While a lot of old-school Pinoy foods (especially our childhood favorites) are still relatively accessible, there are some that we can’t get a hold, bite, or drink of anymore. Here are some foods that are either hard to find or have disappeared completely — except from our memories:
1. Serg’s Chocolates
Serg’s chocolate bars and candies were a childhood staple in the 1950s-1970s, and again in the 90s when Sergio Goquiolay (son of the original business owner and the inspiration for the company’s name) resurrected the family business. Unfortunately Serg’s filed for bankrupty in 2001 and we haven’t had our Moonbits since.
This hard, stick-shaped, super-sticky candy is made from muscovado or molasses and was usually wrapped in paper or recycled drink wrappers. You might still be able to find this outside Metro Manila, if you’re lucky.
3. Sunny Orange
Remember that jingle “Sunny Orange I love you . . .?” This super sweet juice concentrate came in Orange, Lemon, Grape and Strawberry flavors. It was one of those go-to merienda juices and was often used to make ice candy.
4. Presto Funwich
If you love DQ sandwiches or those fish-shaped Korean ice cream sandwiches, then you would have loved the mother of them all, the Presto Funwich. If you’ve tried this luscious treat then you know exactly what I mean. The Funwich came in two flavors: vanilla and dark chocolate. Let’s take a moment to mourn this now-defunct 90s classic that deserves a comeback.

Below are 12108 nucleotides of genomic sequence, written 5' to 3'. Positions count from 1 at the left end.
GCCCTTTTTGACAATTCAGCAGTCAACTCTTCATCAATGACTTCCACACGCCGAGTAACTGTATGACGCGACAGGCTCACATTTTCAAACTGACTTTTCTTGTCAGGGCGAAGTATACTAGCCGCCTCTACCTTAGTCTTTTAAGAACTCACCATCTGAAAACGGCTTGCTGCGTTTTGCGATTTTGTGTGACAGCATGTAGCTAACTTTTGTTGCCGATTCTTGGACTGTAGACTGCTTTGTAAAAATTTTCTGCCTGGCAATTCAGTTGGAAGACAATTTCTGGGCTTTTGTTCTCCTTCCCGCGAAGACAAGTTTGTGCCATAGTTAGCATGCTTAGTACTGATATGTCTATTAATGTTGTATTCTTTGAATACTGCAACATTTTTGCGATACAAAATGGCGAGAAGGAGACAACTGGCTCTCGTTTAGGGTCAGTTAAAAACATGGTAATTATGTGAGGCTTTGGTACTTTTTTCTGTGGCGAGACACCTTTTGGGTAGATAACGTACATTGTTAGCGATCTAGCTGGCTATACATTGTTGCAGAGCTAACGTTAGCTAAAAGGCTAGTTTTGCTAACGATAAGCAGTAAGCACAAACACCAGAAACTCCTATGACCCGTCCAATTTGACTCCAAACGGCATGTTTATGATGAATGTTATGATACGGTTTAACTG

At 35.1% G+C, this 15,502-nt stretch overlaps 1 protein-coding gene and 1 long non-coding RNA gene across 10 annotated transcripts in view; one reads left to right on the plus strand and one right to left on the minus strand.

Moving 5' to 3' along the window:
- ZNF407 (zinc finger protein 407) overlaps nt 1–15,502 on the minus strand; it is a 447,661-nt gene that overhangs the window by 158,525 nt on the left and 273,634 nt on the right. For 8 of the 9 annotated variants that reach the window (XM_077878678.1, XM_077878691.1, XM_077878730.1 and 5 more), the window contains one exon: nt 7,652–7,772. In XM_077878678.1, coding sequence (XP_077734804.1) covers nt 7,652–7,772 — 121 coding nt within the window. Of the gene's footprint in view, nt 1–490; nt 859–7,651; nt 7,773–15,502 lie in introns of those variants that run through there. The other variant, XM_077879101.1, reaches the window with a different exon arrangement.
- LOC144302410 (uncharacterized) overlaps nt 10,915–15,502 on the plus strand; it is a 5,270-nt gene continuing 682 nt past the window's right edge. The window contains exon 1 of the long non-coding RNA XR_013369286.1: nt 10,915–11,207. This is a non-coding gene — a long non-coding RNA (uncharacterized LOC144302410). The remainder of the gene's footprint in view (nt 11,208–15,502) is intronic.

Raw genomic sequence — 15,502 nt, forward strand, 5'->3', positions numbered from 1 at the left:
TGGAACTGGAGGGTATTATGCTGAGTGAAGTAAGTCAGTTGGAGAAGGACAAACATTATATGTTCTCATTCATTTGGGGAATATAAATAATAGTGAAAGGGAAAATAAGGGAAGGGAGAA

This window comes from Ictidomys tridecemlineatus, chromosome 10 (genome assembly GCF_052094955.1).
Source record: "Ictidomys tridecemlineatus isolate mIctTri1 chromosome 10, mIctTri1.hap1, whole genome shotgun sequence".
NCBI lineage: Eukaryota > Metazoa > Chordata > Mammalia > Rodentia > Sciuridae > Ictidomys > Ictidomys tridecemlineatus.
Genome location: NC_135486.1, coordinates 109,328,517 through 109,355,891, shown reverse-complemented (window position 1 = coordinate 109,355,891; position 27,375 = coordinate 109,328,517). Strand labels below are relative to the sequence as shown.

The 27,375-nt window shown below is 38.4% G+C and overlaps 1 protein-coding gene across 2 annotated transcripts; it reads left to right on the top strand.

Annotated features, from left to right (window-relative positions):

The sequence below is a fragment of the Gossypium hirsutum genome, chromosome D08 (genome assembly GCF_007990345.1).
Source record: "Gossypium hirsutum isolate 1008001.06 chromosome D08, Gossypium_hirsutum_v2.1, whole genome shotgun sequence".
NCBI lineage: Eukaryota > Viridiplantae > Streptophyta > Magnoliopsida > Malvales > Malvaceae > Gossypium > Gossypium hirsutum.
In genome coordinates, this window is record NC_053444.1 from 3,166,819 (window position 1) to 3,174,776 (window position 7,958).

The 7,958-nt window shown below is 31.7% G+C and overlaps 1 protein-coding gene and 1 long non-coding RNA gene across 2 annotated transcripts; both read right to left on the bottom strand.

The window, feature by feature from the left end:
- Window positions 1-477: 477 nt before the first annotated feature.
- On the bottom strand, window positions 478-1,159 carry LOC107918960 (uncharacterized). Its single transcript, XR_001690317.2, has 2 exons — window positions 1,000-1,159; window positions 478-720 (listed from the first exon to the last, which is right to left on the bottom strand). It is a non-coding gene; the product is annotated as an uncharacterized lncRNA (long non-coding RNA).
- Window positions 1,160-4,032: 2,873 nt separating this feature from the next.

5. Pop Cola
There was a time when Pop Cola was available nationwide. Sadly, those days are over. But we can still recall running to the nearest sari-sari store in the afternoon for a nice, cold, Pop Cola in a plastic bag with a straw. And if memory serves us right, it tasted almost exactly like Coke.
6. Pinikpikan Na Manok
Pinikpikan comes from the Ilocano word pikpik (hit repeatedly) and involves beating a chicken to death, tenderizing its meat and bringing its blood to the surface. This method of preparing chicken is illegal, as it violates the Philippine Animal Welfare Act of 1998. However, it is considered more than just a typical dish for Mountain Province tribes as it is part of their tribal rituals. You can still find pinikpikan in Baguio and parts of the Cordillera region.
People may not remember this food item fondly (by most accounts, it tasted like old bread) but the Nutribun was part of a program to combat malnutrition for kids in the 1970s. The Nutribun made a comeback in 2014, and as recently as this year a mayoral candidate was proposing to revive the Nutribun program to address malnutrition among schoolkids.
8. Magnolia InstaMeal
In the early 90s, Magnolia release the InstaMeal (as seen in a commercial featuring a young Karen Davilla). Despite the selection of dishes — Lechon Paksiw, Beef Caldereta, Chicken Afritada, Pork Adobo, Beef Mechado and Pork Menudo — the InstaMeal wasn’t a big hit.
Which of these do you remember? Tell us below!